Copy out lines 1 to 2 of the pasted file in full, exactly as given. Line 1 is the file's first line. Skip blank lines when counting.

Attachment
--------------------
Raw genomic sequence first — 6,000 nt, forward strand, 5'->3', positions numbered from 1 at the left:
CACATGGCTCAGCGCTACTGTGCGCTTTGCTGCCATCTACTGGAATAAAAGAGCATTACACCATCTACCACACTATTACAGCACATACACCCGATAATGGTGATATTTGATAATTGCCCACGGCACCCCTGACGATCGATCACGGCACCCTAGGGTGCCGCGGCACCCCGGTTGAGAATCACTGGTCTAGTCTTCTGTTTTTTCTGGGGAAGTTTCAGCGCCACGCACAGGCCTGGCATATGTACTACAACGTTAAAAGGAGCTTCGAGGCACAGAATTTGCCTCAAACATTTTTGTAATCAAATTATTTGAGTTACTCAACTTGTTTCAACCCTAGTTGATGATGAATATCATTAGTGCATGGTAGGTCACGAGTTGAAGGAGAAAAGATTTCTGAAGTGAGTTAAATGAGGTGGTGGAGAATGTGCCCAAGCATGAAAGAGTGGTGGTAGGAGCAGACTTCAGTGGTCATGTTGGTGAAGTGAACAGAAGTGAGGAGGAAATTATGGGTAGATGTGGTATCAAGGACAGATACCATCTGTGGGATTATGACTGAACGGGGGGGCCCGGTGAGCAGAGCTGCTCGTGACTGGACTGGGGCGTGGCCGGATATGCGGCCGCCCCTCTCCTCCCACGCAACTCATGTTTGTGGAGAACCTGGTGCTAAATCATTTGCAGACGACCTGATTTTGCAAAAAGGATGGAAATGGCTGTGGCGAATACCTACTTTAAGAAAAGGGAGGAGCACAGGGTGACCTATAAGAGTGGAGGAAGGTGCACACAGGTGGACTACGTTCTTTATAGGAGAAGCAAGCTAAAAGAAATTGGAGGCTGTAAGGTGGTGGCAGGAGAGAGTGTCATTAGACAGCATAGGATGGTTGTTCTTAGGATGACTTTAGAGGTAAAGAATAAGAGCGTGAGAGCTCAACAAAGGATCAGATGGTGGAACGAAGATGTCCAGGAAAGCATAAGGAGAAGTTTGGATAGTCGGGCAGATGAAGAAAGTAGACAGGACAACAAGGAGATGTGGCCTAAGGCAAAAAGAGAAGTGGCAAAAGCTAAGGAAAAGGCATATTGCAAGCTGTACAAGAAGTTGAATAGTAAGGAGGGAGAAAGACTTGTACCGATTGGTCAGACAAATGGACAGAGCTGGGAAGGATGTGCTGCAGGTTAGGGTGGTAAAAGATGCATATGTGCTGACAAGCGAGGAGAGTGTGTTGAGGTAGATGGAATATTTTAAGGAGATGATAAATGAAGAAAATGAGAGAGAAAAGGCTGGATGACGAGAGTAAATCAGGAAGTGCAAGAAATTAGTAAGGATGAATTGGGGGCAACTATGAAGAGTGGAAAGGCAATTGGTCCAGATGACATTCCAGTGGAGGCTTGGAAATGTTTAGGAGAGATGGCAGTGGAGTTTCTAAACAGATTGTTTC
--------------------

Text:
Raw genomic sequence first — 6,000 nt, forward strand, 5'->3', positions numbered from 1 at the left:
CACATGGCTCAGCGCTACTGTGCGCTTTGCTGCCATCTACTGGAATAAAAGAGCATTACACCATCTACCACACTATTACAGCACATACACCCGATAATGGTGATATTTGATAATTGCCCACGGCACCCCTGACGATCGATCACGGCACCCTAGGGTGCCGCGGCACCCCGGTTGAGAATCACTGGTCTAGTCTTCTGTTTTTTCTGGGGAAGTTTCAGCGCCACGCACAGGCCTGGCATATGTACTACAACGTTAAAAGGAGCTTCGAGGCACAGAATTTGCCTCAAACATTTTTGTAATCAAATTATTTGAGTTACTCAACTTGTTTCAACCCTAGTTGATGATGAATATCATTAGTGCATGGTAGGTCACGAGTTGAAGGAGAAAAGATTTCTGAAGTGAGTTAAATGAGGTGGTGGAGAATGTGCCCAAGCATGAAAGAGTGGTGGTAGGAGCAGACTTCAGTGGTCATGTTGGTGAAGTGAACAGAAGTGAGGAGGAAATTATGGGTAGATGTGGTATCAAGGACAGATACCATCTGTGGGATTATGACTGAACGGGGGGGCCCGGTGAGCAGAGCTGCTCGTGACTGGACTGGGGCGTGGCCGGATATGCGGCCGCCCCTCTCCTCCCACGCAACTCATGTTTGTGGAGAACCTGGTGCTAAATCATTTGCAGACGACCTGATTTTGCAAAAAGGATGGAAATGGCTGTGGCGAATACCTACTTTAAGAAAAGGGAGGAGCACAGGGTGACCTATAAGAGTGGAGGAAGGTGCACACAGGTGGACTACGTTCTTTATAGGAGAAGCAAGCTAAAAGAAATTGGAGGCTGTAAGGTGGTGGCAGGAGAGAGTGTCATTAGACAGCATAGGATGGTTGTTCTTAGGATGACTTTAGAGGTAAAGAATAAGAGCGTGAGAGCTCAACAAAGGATCAGATGGTGGAACGAAGATGTCCAGGAAAGCATAAGGAGAAGTTTGGATAGTCGGGCAGATGAAGAAAGTAGACAGGACAACAAGGAGATGTGGCCTAAGGCAAAAAGAGAAGTGGCAAAAGCTAAGGAAAAGGCATATTGCAAGCTGTACAAGAAGTTGAATAGTAAGGAGGGAGAAAGACTTGTACCGATTGGTCAGACAAATGGACAGAGCTGGGAAGGATGTGCTGCAGGTTAGGGTGGTAAAAGATGCATATGTGCTGACAAGCGAGGAGAGTGTGTTGAGGTAGATGGAATATTTTAAGGAGATGATAAATGAAGAAAATGAGAGAGAAAAGGCTGGATGACGAGAGTAAATCAGGAAGTGCAAGAAATTAGTAAGGATGAATTGGGGGCAACTATGAAGAGTGGAAAGGCAATTGGTCCAGATGACATTCCAGTGGAGGCTTGGAAATGTTTAGGAGAGATGGCAGTGGAGTTTCTAAACAGATTGTTTC